The rise of U.S. Representative Alexandria Ocasio-Cortez (AOC) in New York’s 14th Congressional District was part of a historical moment—when a record 100 women were elected to the House. AOC helped open doors—and now ex-MSNBC anchor Michelle Caruso-Cabrera is hoping to walk through them, running against AOC for her seat representing the Bronx and Queens in the Democratic primary election on June 23. Here’s what MCC, as she’s known, says she is bringing to the race (and, possibly, to the House).
Marie Claire: How long have you been thinking about a political run? Has this been in the back of your mind since the 2016 election, like it was for many of the congresswomen elected in 2018?
Michelle Caruso-Cabrera: I was still working in journalism at the time of the 2016 election, so I didn’t think about it in those terms. The first seed was planted when Amazon decided against building their headquarters in the Bronx in early 2019. This district deserves better—the median income of New York-14, which includes the Bronx and Queens, is $60,000 a year, while in the next district over in Manhattan, the median income is $110,000. I’m running because I want to be a congresswoman who brings more and better jobs to the district.
MC: You cite your grandparents and their immigrant experience as inspiration. How does their coming-to-New York story factor into the race for you?
MCC: The people of the Bronx and Queens remind me so much of my grandparents. Many of them or their parents have recently arrived in the U.S. When my grandmother and grandfather first came from Italy and Cuba, they both worked in the dangerous and unregulated meatpacking industry—where it was easy to lose a finger or an arm. Eventually, my grandmother ended up also working as a waitress in a donut shop for tips in addition to her wages. Two generations later, their granddaughter has had a successful career and is able to run for Congress. That’s the American dream.
MC: This race started off with as many as 15 people on both the Democratic and Republican sides in the running for this seat. Why do you think this race is so buzzy?
MCC: It’s getting buzz because AOC is part of this huge group of freshman reps in Congress that’s been making headlines, and that’s exactly what I’ll be. I worked at Pizza Hut and in landscaping before I worked in journalism. After those experiences, I’m ready to take on a new challenge, because in seeing and listening to the people living in this district, I know what they want. And the great thing about democracy is anyone can enter in. You don’t need a degree—you just have to inspire people with your ideas.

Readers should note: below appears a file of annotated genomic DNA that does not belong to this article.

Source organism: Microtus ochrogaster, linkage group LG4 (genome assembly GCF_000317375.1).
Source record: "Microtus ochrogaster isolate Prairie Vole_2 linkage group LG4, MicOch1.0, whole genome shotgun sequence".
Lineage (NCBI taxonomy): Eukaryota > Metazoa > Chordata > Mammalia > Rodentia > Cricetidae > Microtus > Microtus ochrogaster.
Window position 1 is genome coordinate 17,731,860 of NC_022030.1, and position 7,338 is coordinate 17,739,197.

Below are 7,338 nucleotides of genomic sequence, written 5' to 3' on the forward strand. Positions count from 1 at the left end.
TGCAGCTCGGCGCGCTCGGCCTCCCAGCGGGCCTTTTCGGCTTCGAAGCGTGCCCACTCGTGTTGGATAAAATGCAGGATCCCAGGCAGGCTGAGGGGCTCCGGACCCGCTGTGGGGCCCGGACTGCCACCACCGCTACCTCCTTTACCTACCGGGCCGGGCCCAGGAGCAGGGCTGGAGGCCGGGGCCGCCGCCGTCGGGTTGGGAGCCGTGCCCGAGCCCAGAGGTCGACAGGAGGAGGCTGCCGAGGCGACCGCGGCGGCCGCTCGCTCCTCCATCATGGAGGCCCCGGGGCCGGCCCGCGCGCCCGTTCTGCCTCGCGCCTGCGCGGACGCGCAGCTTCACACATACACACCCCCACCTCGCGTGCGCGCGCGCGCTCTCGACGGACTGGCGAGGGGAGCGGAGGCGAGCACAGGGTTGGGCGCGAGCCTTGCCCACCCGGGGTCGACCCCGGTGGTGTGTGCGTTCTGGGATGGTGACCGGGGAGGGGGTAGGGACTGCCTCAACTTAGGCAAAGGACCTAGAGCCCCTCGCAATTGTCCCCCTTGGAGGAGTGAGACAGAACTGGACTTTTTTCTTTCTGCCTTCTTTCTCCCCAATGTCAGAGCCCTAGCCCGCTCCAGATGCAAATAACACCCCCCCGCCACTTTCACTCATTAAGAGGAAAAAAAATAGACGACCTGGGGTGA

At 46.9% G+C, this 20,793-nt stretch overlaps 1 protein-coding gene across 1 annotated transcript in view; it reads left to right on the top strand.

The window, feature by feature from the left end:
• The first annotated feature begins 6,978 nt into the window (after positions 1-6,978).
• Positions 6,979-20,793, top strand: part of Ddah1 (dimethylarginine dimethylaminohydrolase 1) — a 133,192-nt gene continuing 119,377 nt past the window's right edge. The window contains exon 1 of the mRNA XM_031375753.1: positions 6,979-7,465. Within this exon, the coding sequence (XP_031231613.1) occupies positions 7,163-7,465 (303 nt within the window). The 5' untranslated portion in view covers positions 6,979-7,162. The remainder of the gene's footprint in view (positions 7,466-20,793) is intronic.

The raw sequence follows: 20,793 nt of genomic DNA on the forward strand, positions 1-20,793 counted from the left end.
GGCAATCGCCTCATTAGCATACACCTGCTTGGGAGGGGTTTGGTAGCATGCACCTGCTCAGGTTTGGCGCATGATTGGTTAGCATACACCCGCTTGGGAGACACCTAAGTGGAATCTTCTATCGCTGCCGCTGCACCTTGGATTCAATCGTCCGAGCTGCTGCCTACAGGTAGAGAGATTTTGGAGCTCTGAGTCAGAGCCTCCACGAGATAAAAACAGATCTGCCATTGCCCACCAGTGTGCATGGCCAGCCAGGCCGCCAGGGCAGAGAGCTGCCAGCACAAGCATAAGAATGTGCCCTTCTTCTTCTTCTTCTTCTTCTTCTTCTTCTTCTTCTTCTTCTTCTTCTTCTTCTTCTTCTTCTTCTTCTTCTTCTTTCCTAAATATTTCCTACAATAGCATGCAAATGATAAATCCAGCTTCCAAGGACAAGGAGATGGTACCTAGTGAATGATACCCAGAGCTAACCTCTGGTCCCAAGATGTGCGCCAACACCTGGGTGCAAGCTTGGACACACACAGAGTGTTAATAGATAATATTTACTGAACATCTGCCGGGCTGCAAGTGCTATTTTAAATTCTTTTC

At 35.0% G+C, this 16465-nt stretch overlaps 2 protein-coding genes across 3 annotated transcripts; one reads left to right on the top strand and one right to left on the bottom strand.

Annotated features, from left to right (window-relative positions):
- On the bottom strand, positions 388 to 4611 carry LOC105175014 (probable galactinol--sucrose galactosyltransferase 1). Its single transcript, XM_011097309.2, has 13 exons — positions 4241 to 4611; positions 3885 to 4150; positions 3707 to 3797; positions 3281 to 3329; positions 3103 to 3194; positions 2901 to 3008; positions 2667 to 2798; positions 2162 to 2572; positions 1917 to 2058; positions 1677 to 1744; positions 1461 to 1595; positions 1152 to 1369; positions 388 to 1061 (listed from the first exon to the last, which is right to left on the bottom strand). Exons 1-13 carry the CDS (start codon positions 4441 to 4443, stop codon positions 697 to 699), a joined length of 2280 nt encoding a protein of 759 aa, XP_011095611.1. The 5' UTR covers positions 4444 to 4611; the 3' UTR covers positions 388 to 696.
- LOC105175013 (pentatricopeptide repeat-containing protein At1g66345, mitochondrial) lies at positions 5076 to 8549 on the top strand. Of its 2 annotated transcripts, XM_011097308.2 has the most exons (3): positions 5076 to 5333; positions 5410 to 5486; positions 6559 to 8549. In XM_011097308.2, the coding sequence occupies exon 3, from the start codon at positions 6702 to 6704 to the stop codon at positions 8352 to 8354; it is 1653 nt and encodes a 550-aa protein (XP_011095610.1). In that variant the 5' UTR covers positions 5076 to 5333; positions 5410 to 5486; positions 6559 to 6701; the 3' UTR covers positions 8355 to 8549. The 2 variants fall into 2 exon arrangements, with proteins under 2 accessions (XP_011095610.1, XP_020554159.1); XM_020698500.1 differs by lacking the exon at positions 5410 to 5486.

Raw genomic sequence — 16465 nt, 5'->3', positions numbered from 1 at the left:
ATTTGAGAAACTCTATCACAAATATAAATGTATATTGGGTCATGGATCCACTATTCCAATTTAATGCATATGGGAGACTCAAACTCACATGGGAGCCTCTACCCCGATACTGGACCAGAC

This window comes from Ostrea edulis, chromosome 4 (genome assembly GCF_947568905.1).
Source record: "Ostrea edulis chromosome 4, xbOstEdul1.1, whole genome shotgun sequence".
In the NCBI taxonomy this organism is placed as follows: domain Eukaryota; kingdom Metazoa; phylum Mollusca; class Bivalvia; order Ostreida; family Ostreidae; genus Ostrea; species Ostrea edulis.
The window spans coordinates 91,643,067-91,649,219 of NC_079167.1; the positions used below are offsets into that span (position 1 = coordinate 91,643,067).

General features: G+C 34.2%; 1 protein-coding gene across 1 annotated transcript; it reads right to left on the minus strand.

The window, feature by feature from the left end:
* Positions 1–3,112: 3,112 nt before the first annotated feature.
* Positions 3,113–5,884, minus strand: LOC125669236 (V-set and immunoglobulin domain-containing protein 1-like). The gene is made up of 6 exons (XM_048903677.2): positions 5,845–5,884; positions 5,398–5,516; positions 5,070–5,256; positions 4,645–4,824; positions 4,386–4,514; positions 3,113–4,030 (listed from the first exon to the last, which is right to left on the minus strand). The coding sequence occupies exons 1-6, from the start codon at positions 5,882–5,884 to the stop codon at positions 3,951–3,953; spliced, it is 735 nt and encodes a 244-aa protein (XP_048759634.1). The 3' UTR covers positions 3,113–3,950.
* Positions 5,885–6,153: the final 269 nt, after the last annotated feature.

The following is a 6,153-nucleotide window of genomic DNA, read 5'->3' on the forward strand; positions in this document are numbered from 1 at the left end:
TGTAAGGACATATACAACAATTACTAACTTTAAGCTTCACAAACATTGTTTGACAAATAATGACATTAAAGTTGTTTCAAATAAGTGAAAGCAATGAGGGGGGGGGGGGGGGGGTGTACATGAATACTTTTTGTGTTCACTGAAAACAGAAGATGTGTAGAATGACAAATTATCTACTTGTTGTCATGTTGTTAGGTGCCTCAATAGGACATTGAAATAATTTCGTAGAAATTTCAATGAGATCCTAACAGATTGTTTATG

MC: What ideas in particular are you sharing with the residents of NY-14?
MCC: The main three things for me are more jobs, more schools, and streets that are safe. First, I want to reach out to businesses that want to come to Queens and Bronx—if you want to start a business here, I’d like to help you. Other than that, parents are very eager to have more good schools, and to have a choice in where their kids go to school. And to keep the streets safer, we need criminal justice reform that doesn’t target minorities, many of whom end up in jail because they can’t afford bail for non-violent crimes. Of course we can’t afford to have violent people returning to the streets, but there needs to be rational bail reform.
MC: Can you give us a sneak peek into some issues in Congress that you have your eye on?
MCC: When I’m in Congress, I want to focus on ways to reduce healthcare costs. People shouldn’t have to worry about the cost of their prescriptions that keep them healthy. Another issue that’s really important is tax policy. Congress voted to get rid of the deduction for state and local income taxes, so if you own a home in this district, it’s suddenly impossibly expensive to do so. I would want to introduce a bill to bring back the deduction for these homeowners.
I’m not looking to be a national star—I’m focused on this race and the issues that are important to the people of the Bronx and Queens first. My career has taught me, first and foremost, to listen. As a journalist, you ask a question and then you listen for the answer. I want to listen to what the people of New York-14 want. Most importantly, what I’ve heard is they want someone who will be present to listen to their concerns. My door will always be open.
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